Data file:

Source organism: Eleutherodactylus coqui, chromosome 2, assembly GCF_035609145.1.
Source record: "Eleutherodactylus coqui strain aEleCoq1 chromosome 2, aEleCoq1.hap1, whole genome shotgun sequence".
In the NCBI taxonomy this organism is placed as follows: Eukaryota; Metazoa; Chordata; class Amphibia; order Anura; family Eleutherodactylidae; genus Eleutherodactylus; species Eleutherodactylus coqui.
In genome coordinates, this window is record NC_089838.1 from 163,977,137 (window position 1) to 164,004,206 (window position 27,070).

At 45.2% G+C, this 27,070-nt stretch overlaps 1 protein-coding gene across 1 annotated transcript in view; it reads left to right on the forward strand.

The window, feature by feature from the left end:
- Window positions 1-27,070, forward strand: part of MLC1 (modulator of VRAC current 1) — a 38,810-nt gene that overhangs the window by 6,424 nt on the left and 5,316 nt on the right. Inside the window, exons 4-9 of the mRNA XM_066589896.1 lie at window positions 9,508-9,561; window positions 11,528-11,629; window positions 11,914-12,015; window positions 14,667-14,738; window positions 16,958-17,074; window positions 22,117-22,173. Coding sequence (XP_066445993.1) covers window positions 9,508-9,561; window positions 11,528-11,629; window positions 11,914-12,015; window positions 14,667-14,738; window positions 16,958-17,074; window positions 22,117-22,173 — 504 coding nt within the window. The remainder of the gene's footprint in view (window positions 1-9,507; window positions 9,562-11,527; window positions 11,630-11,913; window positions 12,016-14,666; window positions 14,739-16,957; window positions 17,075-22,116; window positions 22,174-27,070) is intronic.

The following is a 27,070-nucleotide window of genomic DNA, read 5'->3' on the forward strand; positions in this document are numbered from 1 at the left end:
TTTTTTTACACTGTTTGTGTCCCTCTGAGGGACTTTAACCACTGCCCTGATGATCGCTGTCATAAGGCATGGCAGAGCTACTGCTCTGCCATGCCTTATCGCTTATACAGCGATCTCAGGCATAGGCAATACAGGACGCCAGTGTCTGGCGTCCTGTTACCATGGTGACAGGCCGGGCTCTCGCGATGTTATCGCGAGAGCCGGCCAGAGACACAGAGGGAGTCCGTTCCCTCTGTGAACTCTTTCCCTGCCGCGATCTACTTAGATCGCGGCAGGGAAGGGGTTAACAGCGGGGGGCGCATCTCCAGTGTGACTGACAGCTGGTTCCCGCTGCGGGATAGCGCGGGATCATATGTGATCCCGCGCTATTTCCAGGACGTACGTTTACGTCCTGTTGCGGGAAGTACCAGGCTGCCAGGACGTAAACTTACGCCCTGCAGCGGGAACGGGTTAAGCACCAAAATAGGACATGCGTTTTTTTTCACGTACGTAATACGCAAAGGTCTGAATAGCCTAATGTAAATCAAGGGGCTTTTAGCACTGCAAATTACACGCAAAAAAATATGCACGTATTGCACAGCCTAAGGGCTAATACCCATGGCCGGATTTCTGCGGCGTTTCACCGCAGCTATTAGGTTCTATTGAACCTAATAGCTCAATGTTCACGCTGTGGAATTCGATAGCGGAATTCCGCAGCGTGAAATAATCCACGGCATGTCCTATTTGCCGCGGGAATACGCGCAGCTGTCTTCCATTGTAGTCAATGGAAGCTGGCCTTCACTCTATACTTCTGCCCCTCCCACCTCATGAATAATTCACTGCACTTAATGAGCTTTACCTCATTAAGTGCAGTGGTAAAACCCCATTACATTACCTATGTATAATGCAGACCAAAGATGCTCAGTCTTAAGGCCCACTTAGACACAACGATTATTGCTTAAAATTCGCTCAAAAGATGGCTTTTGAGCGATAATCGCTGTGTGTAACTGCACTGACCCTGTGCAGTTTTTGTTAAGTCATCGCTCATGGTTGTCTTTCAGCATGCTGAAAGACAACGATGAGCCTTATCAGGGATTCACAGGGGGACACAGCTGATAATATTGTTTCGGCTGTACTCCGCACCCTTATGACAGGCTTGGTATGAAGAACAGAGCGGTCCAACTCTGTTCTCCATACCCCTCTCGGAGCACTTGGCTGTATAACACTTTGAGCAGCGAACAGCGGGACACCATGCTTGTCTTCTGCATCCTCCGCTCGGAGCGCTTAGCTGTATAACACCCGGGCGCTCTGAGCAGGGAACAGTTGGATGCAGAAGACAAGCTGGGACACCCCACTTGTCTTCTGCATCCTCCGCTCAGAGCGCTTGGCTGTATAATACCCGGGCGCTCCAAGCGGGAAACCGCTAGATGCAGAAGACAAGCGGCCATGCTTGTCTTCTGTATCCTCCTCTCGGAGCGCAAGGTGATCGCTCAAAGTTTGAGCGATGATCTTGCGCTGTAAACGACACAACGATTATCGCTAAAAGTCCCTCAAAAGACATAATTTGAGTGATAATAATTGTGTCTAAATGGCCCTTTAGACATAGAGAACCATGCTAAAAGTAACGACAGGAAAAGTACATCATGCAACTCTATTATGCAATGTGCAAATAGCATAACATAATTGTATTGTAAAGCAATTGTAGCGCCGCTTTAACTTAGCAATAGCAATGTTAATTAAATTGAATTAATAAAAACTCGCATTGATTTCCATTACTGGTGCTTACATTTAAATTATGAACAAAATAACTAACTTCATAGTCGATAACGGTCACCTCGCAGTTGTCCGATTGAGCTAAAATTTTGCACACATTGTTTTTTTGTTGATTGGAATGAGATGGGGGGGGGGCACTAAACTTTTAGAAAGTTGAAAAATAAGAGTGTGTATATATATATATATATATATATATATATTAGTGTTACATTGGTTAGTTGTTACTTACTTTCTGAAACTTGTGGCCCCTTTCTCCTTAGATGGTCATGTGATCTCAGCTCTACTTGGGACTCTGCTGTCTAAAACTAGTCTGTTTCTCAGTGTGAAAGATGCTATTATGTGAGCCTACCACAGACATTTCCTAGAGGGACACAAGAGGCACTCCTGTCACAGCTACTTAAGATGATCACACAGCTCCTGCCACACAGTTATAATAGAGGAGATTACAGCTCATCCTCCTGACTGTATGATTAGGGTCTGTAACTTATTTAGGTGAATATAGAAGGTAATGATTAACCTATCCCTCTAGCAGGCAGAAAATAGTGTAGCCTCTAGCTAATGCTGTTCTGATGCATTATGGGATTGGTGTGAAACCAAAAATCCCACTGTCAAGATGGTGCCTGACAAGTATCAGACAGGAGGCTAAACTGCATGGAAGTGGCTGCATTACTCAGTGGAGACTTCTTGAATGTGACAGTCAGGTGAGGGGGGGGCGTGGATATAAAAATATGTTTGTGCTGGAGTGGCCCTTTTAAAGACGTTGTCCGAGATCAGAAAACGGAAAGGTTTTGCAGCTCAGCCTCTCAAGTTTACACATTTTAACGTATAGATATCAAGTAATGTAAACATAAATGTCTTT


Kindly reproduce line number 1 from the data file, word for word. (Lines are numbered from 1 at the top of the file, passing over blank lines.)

Source organism: Eleutherodactylus coqui, chromosome 2, assembly GCF_035609145.1.